I have also learned that I am developing my patience muscles, which is a good thing, and that somehow these mosaics have to do with call and story telling.  Martha and Sarah, like all the saints, are shaped by the stories that are in their DNA.  Maybe we are too, shaped by the stories that get cut up and reorganized and glued down in different ways.

I got to hold a day-old baby yesterday.  He is a tiny thing, made up of cells and molecules and atoms and genetic pieces of his mom and dad.  His story has just begun, but he is already shaped the stories that surround his family and their friends.  What a miraculous thing this is, this life, these tiny things that turn out, in the end, to be enormous.

Perhaps it goes without saying 

Perhaps it goes without saying that I am horrified by the events in Charlottesville. 

Perhaps it goes without saying that I know I have not done enough to confront the racism in my heart or my community. 

Perhaps it goes without saying that I believe white supremacy is an evil lie. 

Perhaps it goes without saying that I think all of us – and I mean all – are created in the image of God. 

Perhaps it goes without saying that I find Facebook a great place to say things that aren’t followed up by action.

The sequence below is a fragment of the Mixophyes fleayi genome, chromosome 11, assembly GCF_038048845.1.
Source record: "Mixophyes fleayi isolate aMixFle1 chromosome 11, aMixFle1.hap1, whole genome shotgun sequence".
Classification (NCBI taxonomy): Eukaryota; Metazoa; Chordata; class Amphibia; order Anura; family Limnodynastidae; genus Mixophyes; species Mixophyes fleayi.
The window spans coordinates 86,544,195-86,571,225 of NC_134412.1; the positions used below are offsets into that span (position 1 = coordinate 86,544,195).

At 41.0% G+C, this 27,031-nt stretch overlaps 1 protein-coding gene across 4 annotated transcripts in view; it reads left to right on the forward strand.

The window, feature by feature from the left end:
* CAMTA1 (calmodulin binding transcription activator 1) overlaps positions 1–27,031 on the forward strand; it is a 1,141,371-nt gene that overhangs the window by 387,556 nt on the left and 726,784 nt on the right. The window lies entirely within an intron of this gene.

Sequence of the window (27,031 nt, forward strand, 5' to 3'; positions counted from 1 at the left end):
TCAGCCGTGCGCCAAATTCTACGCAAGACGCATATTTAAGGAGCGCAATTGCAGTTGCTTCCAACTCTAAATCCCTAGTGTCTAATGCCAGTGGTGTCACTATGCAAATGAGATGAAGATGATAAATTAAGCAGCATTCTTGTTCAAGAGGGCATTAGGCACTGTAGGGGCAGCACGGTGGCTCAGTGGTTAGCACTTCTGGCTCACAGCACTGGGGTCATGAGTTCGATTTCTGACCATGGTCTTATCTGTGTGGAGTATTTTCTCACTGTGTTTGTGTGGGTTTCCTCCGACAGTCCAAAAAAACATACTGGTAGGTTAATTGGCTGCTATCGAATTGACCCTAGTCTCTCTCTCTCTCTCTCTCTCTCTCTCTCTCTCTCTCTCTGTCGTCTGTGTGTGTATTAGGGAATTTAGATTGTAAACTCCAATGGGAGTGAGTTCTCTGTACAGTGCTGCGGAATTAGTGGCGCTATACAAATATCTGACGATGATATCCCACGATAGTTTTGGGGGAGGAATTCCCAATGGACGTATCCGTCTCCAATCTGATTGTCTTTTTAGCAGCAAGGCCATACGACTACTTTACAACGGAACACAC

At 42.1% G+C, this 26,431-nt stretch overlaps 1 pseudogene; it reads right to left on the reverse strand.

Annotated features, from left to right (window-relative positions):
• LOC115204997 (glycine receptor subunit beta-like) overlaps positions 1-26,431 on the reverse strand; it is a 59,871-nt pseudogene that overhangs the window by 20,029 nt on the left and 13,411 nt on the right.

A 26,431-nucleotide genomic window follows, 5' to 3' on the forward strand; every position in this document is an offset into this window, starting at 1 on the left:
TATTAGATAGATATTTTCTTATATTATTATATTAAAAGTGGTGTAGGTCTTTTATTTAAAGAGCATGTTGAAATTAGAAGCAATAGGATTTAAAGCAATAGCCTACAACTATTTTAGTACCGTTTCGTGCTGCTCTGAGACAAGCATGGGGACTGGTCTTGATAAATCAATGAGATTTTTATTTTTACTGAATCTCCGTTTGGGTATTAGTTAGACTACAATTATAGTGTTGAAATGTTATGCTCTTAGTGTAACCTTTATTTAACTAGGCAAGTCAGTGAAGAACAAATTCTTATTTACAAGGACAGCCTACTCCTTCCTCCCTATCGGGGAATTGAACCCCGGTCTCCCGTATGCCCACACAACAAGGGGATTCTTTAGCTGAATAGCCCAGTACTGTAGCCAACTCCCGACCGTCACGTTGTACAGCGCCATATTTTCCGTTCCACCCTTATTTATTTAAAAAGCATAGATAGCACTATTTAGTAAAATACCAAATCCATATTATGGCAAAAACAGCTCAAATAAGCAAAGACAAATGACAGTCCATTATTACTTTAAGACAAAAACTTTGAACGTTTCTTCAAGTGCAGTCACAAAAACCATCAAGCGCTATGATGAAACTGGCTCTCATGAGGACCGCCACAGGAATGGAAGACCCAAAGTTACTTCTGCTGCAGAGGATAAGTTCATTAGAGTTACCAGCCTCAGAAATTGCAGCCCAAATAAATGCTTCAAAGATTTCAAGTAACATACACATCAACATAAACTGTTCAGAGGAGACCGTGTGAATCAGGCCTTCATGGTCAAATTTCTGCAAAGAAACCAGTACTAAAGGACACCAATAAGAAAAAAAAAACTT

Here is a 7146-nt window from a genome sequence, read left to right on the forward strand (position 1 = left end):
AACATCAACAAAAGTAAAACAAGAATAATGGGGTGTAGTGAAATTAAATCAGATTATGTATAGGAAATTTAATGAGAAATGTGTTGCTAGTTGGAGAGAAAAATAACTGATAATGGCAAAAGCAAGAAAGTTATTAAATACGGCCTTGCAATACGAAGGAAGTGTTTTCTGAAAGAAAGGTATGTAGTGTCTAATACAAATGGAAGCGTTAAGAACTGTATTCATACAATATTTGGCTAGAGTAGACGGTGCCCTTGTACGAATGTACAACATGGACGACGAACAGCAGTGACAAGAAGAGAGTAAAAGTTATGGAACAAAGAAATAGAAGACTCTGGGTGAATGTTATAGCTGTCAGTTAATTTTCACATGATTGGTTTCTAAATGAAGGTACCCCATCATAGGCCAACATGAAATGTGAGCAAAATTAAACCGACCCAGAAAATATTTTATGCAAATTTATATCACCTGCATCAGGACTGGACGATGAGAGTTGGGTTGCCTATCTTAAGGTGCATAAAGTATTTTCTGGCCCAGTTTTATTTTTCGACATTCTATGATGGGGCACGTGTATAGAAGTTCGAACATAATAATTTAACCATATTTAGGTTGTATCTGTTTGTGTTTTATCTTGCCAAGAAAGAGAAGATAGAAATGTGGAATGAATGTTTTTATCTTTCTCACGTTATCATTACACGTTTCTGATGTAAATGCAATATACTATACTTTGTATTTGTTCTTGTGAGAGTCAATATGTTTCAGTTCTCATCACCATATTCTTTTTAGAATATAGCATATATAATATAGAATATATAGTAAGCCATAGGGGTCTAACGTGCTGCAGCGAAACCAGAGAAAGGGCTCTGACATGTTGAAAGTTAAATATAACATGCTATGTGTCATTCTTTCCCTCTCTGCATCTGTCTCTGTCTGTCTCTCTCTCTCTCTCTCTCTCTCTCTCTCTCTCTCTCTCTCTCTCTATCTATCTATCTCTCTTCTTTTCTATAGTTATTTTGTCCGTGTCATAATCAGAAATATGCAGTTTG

Perhaps all those things and more go without saying. 

But the thing is, I haven’t said them, so there is no way anyone can really know what I think or feel or believe. 

So let me say this:

Hate is wrong. 

Racism is evil and has deep roots and long tentacles. 

White supremacy won’t make America great; in fact, it will be the death of us. 

Perhaps it goes without saying, but I’ll say it anyway. 

Taking a break

Well, dear readers, I’m taking a break from this blog for a little while.

Everything is fine, I just haven’t felt inspired to write, and I haven’t felt the need to write anything.  I have a sneaking suspicion that perhaps the blog-o-sphere doesn’t need another blog by a middle-age white woman.  I’m also a little word-weary right now.

I’ll continue to post liturgy on occasion, and if I find I must write something, I will!

In the meantime, be well, have hope, and fight the good fight.

Rock on,
Beth

ps: I have been doing some art. Here is my paper mosaic of Martha, Patron Saint of Clergywomen 

Words that break our hearts, again

On Friday, May 26, a white supremacist began threatening two teenage girls -one African American, one Muslim, wearing a hijab – on the Max train in Northeast Portland.  Three men came to their defense, and were stabbed.  Two died, Rick John Best and Taliesen Namkai-Meche; the third, Micah Fletcher, was wounded but survived.